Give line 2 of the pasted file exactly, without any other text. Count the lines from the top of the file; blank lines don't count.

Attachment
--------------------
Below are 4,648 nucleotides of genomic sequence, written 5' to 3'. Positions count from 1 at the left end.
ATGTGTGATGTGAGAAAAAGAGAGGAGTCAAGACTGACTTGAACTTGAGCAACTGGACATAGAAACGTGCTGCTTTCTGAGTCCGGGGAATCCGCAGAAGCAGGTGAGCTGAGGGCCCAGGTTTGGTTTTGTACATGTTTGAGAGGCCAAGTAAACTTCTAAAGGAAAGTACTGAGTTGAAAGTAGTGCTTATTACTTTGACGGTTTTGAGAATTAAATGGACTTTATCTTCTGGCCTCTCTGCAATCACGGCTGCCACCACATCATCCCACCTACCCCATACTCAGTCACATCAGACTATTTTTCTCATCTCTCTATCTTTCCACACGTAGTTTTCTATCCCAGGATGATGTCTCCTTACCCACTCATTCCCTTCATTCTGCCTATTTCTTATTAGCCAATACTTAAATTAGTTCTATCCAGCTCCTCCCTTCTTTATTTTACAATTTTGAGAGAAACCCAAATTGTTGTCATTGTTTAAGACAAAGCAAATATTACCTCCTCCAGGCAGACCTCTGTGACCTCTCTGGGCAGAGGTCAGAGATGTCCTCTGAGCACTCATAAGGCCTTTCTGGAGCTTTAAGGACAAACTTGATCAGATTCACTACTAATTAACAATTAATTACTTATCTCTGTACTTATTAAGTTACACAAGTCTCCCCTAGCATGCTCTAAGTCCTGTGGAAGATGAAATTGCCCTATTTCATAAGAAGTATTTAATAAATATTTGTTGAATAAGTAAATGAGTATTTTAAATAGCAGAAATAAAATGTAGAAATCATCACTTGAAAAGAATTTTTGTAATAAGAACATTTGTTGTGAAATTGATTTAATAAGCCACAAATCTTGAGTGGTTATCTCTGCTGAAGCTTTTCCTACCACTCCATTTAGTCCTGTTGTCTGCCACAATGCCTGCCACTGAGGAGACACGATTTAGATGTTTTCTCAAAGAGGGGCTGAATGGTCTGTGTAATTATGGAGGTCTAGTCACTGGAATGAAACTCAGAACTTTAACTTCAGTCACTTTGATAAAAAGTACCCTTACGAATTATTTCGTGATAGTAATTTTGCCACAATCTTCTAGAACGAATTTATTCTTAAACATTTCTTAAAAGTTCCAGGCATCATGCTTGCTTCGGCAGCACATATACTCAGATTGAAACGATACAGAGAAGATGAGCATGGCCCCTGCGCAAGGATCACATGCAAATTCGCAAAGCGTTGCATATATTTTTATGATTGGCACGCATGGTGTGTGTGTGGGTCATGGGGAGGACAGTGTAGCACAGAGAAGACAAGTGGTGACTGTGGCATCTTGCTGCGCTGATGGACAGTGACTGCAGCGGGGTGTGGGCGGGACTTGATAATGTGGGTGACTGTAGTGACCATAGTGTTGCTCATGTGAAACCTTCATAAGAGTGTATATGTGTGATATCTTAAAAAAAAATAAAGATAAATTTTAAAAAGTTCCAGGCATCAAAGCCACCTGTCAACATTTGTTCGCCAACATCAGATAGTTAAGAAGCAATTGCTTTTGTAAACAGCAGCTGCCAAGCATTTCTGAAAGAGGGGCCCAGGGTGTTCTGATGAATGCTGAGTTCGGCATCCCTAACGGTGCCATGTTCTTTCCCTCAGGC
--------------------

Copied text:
ATGTGTGATGTGAGAAAAAGAGAGGAGTCAAGACTGACTTGAACTTGAGCAACTGGACATAGAAACGTGCTGCTTTCTGAGTCCGGGGAATCCGCAGAAGCAGGTGAGCTGAGGGCCCAGGTTTGGTTTTGTACATGTTTGAGAGGCCAAGTAAACTTCTAAAGGAAAGTACTGAGTTGAAAGTAGTGCTTATTACTTTGACGGTTTTGAGAATTAAATGGACTTTATCTTCTGGCCTCTCTGCAATCACGGCTGCCACCACATCATCCCACCTACCCCATACTCAGTCACATCAGACTATTTTTCTCATCTCTCTATCTTTCCACACGTAGTTTTCTATCCCAGGATGATGTCTCCTTACCCACTCATTCCCTTCATTCTGCCTATTTCTTATTAGCCAATACTTAAATTAGTTCTATCCAGCTCCTCCCTTCTTTATTTTACAATTTTGAGAGAAACCCAAATTGTTGTCATTGTTTAAGACAAAGCAAATATTACCTCCTCCAGGCAGACCTCTGTGACCTCTCTGGGCAGAGGTCAGAGATGTCCTCTGAGCACTCATAAGGCCTTTCTGGAGCTTTAAGGACAAACTTGATCAGATTCACTACTAATTAACAATTAATTACTTATCTCTGTACTTATTAAGTTACACAAGTCTCCCCTAGCATGCTCTAAGTCCTGTGGAAGATGAAATTGCCCTATTTCATAAGAAGTATTTAATAAATATTTGTTGAATAAGTAAATGAGTATTTTAAATAGCAGAAATAAAATGTAGAAATCATCACTTGAAAAGAATTTTTGTAATAAGAACATTTGTTGTGAAATTGATTTAATAAGCCACAAATCTTGAGTGGTTATCTCTGCTGAAGCTTTTCCTACCACTCCATTTAGTCCTGTTGTCTGCCACAATGCCTGCCACTGAGGAGACACGATTTAGATGTTTTCTCAAAGAGGGGCTGAATGGTCTGTGTAATTATGGAGGTCTAGTCACTGGAATGAAACTCAGAACTTTAACTTCAGTCACTTTGATAAAAAGTACCCTTACGAATTATTTCGTGATAGTAATTTTGCCACAATCTTCTAGAACGAATTTATTCTTAAACATTTCTTAAAAGTTCCAGGCATCATGCTTGCTTCGGCAGCACATATACTCAGATTGAAACGATACAGAGAAGATGAGCATGGCCCCTGCGCAAGGATCACATGCAAATTCGCAAAGCGTTGCATATATTTTTATGATTGGCACGCATGGTGTGTGTGTGGGTCATGGGGAGGACAGTGTAGCACAGAGAAGACAAGTGGTGACTGTGGCATCTTGCTGCGCTGATGGACAGTGACTGCAGCGGGGTGTGGGCGGGACTTGATAATGTGGGTGACTGTAGTGACCATAGTGTTGCTCATGTGAAACCTTCATAAGAGTGTATATGTGTGATATCTTAAAAAAAAATAAAGATAAATTTTAAAAAGTTCCAGGCATCAAAGCCACCTGTCAACATTTGTTCGCCAACATCAGATAGTTAAGAAGCAATTGCTTTTGTAAACAGCAGCTGCCAAGCATTTCTGAAAGAGGGGCCCAGGGTGTTCTGATGAATGCTGAGTTCGGCATCCCTAACGGTGCCATGTTCTTTCCCTCAGGC